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  #31  
Old 23-09-17, 07:12 PM
grenadierguardsman grenadierguardsman is offline
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Originally Posted by Toby Purcell View Post
Andy, there is some strong circumstantial evidence that they might well be a size of badge that was produced from a single die for at least two purposes, namely as a cartouche badge (not valise, whose badge was painted on at first) and as a forage cap badge for both, the 1830s-40s, peaked cap (worn by all ORs) and its replacement cap without peak worn tipped to the side of the head with chinstrap down that was adopted in 1853 (battalion staff retained the peaked cap but with gold lace band).

After recent months spent examining contemporary images I strongly believe that in terms of form and function the cartouche badge, especially for Foot Guards, was the true conception/origin of the undress/forage cap badge as we know it today. Incredibly the 2nd and 3rd Foot Guards cartouche badge of 1799 was identical to the forage cap badge worn today by the Coldstream and Scots Guards.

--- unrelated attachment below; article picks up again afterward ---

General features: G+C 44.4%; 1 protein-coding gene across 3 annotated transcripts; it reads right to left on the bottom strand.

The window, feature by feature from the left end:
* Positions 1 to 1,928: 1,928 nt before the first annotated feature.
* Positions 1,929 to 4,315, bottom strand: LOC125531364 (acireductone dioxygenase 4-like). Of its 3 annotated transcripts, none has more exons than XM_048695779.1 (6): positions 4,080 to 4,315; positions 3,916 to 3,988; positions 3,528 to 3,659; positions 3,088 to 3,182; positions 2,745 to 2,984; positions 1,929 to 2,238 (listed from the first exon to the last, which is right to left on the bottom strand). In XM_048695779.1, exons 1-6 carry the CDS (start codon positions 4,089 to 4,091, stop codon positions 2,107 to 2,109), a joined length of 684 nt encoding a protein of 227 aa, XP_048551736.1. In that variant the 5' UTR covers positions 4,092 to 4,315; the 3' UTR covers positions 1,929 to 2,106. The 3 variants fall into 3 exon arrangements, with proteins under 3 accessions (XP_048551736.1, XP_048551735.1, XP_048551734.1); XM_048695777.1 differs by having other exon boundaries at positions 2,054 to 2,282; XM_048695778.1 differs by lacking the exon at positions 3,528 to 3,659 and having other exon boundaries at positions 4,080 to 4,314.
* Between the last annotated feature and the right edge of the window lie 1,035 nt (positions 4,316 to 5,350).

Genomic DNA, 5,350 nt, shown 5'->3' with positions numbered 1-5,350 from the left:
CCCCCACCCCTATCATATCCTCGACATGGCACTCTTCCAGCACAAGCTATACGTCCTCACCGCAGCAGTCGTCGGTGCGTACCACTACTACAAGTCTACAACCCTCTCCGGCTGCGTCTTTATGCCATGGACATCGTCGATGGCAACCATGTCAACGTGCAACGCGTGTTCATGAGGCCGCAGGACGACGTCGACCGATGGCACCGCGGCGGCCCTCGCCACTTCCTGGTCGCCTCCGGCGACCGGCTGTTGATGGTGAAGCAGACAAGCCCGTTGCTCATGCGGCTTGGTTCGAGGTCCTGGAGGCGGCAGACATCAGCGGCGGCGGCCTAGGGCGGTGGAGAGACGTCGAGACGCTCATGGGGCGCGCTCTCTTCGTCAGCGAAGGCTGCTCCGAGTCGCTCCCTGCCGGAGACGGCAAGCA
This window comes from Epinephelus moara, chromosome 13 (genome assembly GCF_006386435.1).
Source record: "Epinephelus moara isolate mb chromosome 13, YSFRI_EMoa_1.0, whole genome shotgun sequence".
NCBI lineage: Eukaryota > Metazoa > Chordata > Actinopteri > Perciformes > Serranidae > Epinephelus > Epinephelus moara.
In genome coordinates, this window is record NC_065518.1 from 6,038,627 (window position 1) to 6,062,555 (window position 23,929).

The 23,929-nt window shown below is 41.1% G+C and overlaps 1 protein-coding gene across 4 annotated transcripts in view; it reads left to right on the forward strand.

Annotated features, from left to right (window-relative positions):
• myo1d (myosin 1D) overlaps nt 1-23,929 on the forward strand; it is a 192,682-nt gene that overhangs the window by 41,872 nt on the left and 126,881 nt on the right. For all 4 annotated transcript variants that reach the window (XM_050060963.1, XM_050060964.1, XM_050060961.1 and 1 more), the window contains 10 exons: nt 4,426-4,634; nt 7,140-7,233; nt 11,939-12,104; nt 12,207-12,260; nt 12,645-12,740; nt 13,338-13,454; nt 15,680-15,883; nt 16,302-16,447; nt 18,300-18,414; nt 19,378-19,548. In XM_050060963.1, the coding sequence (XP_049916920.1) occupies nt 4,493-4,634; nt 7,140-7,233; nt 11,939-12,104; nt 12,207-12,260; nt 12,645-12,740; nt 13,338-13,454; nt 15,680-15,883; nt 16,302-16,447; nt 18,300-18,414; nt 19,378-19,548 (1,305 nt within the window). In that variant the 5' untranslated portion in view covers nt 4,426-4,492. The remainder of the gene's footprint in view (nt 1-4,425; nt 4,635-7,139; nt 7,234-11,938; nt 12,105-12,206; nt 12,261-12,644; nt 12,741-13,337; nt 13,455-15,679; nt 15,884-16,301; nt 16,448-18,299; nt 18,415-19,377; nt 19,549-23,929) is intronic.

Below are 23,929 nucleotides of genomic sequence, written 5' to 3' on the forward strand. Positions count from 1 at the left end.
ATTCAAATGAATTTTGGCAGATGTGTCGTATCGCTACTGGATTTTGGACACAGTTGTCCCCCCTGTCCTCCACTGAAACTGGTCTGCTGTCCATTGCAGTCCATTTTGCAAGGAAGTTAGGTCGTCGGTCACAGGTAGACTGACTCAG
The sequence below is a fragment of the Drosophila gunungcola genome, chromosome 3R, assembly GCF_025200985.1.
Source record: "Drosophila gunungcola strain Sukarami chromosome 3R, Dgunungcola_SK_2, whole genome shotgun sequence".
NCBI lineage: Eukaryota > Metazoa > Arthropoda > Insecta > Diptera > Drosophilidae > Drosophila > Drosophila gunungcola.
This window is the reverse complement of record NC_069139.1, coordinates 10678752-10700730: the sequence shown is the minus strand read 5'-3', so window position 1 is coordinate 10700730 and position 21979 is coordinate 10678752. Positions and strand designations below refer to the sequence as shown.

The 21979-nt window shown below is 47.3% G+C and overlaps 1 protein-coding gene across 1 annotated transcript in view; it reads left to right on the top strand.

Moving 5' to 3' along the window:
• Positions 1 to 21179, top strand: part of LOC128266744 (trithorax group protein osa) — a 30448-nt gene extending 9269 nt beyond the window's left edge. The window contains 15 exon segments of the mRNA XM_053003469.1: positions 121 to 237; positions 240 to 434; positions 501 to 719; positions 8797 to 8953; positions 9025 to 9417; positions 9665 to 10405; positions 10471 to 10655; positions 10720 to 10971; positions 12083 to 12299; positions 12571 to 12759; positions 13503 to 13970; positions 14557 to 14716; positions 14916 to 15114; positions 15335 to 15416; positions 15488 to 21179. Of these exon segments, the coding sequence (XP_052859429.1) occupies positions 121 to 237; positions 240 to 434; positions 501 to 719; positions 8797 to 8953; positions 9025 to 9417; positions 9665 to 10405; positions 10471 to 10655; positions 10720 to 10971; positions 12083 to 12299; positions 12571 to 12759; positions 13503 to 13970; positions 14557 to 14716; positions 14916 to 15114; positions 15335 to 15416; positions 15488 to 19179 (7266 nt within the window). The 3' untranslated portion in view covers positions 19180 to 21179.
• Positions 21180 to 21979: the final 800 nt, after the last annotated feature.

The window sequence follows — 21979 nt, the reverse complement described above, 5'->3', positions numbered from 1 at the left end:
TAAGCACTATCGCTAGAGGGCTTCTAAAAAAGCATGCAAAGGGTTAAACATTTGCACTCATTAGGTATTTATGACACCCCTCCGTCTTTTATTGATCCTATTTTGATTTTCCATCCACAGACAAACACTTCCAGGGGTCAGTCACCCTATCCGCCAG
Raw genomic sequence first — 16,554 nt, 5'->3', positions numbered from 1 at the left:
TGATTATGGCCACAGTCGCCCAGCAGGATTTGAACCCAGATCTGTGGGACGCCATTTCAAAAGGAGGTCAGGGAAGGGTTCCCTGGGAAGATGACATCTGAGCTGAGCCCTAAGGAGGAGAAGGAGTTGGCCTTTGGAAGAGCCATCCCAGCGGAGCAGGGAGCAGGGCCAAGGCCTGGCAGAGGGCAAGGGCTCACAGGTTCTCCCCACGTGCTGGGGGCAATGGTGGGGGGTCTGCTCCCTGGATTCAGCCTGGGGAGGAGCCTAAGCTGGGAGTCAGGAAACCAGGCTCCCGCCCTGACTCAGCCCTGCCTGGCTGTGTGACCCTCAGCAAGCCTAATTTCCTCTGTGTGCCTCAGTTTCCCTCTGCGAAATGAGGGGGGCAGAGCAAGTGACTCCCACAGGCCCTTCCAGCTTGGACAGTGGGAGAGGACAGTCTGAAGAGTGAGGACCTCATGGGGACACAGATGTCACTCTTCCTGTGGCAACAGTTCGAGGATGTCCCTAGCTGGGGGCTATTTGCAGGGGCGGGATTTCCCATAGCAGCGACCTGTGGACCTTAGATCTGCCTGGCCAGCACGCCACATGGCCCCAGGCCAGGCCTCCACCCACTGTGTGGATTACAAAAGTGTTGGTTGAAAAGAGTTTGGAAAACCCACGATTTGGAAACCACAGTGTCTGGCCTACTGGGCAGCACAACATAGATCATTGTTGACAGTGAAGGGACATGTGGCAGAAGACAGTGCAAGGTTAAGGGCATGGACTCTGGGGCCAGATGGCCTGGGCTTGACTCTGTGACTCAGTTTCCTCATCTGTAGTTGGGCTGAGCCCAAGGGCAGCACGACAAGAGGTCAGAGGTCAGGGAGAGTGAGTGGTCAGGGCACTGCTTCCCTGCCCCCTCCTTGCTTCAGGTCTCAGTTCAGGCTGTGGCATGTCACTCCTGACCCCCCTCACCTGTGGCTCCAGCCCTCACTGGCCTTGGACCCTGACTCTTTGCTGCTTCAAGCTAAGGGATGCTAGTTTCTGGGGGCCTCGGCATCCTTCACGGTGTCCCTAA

A potential third purpose was as a bed plate, but I am unsure whether that usage was just a way to use up large stocks of a dual purpose badge that had been in use for many decades, after a smaller pattern badge was introduced for the 'Brodrick styled' (it was not a true Brodrick) Guards Pattern forage cap, issued in 1900, that was worn square on the head without chinstrap, as well as a much larger valise badge that had to all intents and purposes replaced the cartouche badge as an item of Guards insignia.
Yes Toby, good points, i reckon you've hit the nail on the head with reference to the origin of the Headdress Badge. That would definitely make sense.
Andy
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  #32  
Old 23-09-17, 07:55 PM
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Forgot i had this, hope it helps.
Andy
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  #33  
Old 23-09-17, 07:57 PM
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And this.
Andy
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  #34  
Old 23-09-17, 08:00 PM
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And this.
Andy